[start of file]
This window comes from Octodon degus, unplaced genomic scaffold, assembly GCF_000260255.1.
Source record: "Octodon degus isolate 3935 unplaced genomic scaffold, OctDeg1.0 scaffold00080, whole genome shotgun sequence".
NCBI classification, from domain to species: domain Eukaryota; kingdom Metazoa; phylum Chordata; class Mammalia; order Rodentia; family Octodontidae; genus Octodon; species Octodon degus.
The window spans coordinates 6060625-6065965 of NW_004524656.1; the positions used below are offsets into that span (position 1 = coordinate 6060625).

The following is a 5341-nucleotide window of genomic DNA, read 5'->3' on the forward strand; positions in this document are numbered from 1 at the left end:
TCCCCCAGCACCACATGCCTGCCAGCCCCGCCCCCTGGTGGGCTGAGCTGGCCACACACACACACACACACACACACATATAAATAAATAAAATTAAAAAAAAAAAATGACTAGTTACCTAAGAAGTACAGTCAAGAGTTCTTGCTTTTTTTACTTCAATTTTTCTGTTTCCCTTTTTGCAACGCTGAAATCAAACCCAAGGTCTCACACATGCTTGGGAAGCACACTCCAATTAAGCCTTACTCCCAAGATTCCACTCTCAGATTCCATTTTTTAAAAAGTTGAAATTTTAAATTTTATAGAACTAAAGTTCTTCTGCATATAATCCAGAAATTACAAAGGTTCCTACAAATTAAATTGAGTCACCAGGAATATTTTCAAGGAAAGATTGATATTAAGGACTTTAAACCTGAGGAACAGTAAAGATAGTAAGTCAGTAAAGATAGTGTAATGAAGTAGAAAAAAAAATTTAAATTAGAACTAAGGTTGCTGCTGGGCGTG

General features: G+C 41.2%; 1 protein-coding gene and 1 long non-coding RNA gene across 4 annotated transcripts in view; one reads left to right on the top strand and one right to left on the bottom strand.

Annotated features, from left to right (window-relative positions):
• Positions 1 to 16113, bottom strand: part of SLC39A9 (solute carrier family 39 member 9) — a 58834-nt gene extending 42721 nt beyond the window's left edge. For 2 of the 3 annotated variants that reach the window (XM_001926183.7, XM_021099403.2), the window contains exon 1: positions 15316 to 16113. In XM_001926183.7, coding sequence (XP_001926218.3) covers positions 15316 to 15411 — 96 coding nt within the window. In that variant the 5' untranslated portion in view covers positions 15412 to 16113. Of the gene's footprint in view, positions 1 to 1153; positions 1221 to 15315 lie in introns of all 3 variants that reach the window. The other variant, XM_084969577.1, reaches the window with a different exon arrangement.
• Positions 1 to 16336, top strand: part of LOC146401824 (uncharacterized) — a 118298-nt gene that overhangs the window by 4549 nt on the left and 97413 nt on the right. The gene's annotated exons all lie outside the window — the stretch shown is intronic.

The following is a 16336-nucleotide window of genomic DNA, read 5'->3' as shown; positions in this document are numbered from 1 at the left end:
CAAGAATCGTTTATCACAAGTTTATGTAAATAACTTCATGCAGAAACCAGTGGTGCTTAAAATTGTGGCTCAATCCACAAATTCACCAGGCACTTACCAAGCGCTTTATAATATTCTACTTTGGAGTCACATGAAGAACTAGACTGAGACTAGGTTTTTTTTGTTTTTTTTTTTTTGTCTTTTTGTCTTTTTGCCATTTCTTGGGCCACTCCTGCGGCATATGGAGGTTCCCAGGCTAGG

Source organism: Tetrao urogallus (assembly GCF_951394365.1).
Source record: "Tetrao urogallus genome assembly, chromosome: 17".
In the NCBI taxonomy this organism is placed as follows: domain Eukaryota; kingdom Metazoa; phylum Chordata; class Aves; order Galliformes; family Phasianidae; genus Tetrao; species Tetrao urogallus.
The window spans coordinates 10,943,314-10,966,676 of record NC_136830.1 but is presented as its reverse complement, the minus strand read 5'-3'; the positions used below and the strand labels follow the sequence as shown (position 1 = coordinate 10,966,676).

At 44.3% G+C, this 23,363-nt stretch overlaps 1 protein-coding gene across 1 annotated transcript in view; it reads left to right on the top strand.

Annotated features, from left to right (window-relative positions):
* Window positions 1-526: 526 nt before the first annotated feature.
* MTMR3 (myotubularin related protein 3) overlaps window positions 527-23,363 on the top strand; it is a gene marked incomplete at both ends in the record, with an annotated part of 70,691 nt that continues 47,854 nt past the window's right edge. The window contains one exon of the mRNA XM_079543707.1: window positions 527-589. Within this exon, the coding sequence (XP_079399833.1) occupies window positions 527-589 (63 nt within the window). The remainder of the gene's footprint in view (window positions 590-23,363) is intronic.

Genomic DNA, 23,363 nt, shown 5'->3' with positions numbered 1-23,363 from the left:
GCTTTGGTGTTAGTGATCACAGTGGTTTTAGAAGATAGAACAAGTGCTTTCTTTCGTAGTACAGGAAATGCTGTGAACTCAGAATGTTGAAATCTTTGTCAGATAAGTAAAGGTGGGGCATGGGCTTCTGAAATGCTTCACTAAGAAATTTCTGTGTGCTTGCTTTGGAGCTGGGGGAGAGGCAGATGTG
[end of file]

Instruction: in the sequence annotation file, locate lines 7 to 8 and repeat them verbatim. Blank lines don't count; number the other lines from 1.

General features: G+C 41.2%; 1 protein-coding gene and 1 long non-coding RNA gene across 4 annotated transcripts in view; one reads left to right on the top strand and one right to left on the bottom strand.

Annotated features, from left to right (window-relative positions):